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Eurobites: Telecom Italia Eyes Brazil Merger

Paul Rainford

Also in today's EMEA regional roundup: EE causes a stir with queue-jumping service; Huawei and Rostelecom box clever; soccer bosses clamp down on bootleg goal videos.

  • Telecom Italia (TIM) is considering proposing an "industrial combination" with Vivendi 's Brazilian operation, GVT, that would see the integration of the two group's businesses in Brazil. Telefónica SA (NYSE: TEF) has already tabled a €6.7 billion (US$8.9 billion) bid for GVT. (See Eurobites: Gemalto Buys Data Protection Specialist.)

  • UK mobile operator EE has ruffled a few feathers with the launch of a service that allows its customers to jump the service call queue -- provided they pay for the privilege. The BBC reports that EE's Priority Answer service, which is available to customers on SIM-only contracts, greets callers with an automated message asking them if they want to pay 50 pence (just short of a dollar) to be put straight through to a customer service representative. If they don't, they must wait with all the other poor saps listening to Mantovani, or whatever. As a customer experience exercise, this probably needs work.

  • Russian operator Rostelecom is co-operating with Huawei Technologies Co. Ltd. on the development of Floor Distribution Boxes (FDBs), which, says the vendor, are deployed as the interface between the outside plant and the inside plant for FTTH installations. For more details on the development of the FDBs, see this Huawei press release.

  • Following on from yesterday's news that Manchester United was banning tablets from its ground, the Premier League, which runs the top flight of English soccer, has said that it is clamping down on fans posting their self-made videos of goals online. As the BBC reports, last season thousands of fans used the Vine app to post goals they had just recorded off live TV on social media, thereby undermining the efforts of Sky (NYSE, London: SKY) and BT Group plc (NYSE: BT; London: BTA), which had both paid hundreds of millions of pounds for the rights to Premier League live content. The Premier League kicks off this weekend. (See Eurobites: Soccer Surge for BT's Fiscal Q4.)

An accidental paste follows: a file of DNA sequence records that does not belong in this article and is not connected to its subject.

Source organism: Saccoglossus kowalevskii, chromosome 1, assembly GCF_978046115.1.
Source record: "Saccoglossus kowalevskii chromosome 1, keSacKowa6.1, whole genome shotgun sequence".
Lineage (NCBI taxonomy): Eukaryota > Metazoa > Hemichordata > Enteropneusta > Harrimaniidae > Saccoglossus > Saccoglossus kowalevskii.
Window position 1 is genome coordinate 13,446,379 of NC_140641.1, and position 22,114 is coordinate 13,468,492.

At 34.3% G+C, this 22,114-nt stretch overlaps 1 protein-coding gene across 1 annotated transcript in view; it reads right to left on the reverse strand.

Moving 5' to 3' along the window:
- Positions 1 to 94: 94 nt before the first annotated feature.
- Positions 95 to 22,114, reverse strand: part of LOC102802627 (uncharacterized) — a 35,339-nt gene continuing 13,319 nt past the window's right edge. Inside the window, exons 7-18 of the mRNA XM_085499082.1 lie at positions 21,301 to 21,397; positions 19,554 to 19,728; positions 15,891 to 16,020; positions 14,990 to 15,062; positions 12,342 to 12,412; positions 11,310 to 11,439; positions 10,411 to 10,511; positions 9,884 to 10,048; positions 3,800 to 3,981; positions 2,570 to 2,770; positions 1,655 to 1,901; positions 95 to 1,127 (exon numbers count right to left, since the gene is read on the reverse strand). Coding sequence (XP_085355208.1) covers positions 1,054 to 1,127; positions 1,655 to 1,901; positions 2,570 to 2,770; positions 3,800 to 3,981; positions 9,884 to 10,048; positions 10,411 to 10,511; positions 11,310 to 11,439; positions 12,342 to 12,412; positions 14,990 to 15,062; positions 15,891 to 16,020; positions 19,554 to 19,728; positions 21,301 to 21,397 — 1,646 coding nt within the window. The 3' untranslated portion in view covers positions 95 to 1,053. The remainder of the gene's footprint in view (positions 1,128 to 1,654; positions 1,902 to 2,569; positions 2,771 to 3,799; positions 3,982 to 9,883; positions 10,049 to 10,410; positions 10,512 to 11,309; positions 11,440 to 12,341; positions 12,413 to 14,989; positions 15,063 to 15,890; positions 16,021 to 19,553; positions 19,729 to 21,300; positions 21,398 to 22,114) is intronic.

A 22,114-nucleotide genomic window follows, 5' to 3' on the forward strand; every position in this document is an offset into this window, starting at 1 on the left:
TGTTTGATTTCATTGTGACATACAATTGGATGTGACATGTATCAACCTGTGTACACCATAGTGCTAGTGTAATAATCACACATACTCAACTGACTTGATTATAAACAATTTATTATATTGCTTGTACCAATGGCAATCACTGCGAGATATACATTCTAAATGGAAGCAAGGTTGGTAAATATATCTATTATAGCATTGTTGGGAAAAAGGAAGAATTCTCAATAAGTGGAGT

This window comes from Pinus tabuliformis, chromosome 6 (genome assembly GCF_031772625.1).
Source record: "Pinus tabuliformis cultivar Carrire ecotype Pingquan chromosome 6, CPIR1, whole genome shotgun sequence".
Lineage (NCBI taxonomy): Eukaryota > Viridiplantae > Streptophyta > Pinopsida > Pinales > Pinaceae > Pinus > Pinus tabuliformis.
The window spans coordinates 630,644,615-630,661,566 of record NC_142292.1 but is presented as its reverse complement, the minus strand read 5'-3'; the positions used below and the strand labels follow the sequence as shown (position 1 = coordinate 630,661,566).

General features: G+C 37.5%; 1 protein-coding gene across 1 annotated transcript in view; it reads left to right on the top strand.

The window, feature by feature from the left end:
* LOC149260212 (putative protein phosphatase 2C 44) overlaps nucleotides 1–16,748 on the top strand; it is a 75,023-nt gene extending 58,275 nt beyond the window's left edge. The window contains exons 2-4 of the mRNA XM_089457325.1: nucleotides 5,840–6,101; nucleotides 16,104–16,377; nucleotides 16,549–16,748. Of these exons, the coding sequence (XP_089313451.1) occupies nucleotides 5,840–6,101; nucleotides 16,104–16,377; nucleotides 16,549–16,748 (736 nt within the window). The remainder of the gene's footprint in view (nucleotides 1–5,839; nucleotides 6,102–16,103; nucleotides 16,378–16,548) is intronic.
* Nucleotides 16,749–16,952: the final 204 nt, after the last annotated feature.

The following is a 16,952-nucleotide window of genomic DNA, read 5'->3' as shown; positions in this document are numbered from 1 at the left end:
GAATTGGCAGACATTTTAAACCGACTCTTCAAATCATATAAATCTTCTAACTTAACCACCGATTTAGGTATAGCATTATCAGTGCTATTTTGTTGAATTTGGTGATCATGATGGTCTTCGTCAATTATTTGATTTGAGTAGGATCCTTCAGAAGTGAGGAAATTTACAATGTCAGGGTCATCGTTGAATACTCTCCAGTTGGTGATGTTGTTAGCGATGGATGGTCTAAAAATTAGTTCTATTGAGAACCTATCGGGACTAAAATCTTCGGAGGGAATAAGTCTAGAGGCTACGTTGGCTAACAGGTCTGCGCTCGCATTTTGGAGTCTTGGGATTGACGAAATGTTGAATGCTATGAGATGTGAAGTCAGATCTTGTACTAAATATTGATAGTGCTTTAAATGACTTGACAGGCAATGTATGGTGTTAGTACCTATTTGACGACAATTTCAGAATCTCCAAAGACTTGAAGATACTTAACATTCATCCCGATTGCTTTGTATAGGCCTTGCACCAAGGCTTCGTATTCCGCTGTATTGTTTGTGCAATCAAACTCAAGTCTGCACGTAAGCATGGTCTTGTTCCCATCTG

— Paul Rainford, Assistant Editor, Europe, Light Reading

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    User Rank: Light Sabre
    8/15/2014 | 11:10:08 AM
    EE certainly gets the biggest facepalm.  Nothing really says what your company thinks of its customers like making them pay for the privilage of getting their issues addressed as fast as possible.

    Premier League gets the second-biggest.  Trying to clamp down on fans isn't quite biting the hand that feeds you, but it's nipping at the fingertips for sure.
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